Reading Goethe used to be considered essential to Western civilization. For at least a century after his death in 1832, Goethe, alone among modern writers, was generally reckoned to be deserving of mention in the same breath as Homer, Dante, or Shakespeare. For a George Eliot or a Ralph Waldo Emerson, Goethe was the supreme high priest, not only of literature but of life itself. For Carlyle, he was “the Hero as Man of Letters.” For Matthew Arnold, he was “the physician of the Iron Age.” For T. S. Eliot, he was simply “the sage.” Thomas Mann wrote not only one novel about Goethe (Lotte in Weimar) but another (Doktor Faustus) as an homage to Goethe’s greatest work.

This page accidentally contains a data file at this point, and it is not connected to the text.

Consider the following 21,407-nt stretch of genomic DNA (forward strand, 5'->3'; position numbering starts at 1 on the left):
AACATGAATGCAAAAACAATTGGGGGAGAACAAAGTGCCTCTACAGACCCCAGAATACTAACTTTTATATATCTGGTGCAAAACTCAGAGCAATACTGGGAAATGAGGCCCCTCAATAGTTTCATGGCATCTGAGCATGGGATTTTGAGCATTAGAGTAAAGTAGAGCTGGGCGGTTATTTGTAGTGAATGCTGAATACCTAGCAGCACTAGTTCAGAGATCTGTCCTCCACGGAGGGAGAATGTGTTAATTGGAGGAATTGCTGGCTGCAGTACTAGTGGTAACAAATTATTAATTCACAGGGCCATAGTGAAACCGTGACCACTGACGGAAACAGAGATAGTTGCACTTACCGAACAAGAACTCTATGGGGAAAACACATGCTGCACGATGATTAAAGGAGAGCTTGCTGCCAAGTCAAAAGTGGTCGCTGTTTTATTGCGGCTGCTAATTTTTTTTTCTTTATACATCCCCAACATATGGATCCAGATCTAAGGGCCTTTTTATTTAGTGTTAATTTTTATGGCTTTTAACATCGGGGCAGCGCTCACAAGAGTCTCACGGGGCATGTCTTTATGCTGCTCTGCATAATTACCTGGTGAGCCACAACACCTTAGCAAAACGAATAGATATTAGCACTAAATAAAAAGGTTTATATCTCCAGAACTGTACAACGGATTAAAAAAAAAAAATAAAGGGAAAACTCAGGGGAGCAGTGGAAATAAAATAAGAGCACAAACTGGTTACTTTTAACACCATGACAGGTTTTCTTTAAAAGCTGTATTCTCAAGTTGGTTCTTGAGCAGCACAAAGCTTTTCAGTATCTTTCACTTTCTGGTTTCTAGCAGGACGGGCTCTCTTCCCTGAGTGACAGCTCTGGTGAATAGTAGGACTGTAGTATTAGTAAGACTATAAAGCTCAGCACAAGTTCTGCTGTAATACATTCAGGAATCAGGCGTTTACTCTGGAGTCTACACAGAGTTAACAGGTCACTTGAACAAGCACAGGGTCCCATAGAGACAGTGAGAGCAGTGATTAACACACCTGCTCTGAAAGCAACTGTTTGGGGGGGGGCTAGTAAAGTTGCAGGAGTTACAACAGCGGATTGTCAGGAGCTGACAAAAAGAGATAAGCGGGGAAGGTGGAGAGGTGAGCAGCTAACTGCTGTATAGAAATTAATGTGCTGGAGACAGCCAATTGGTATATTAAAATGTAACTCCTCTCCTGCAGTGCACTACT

Nor were they exaggerating. Everything about Goethe was prodigious. He put German literature on the map under the banner of

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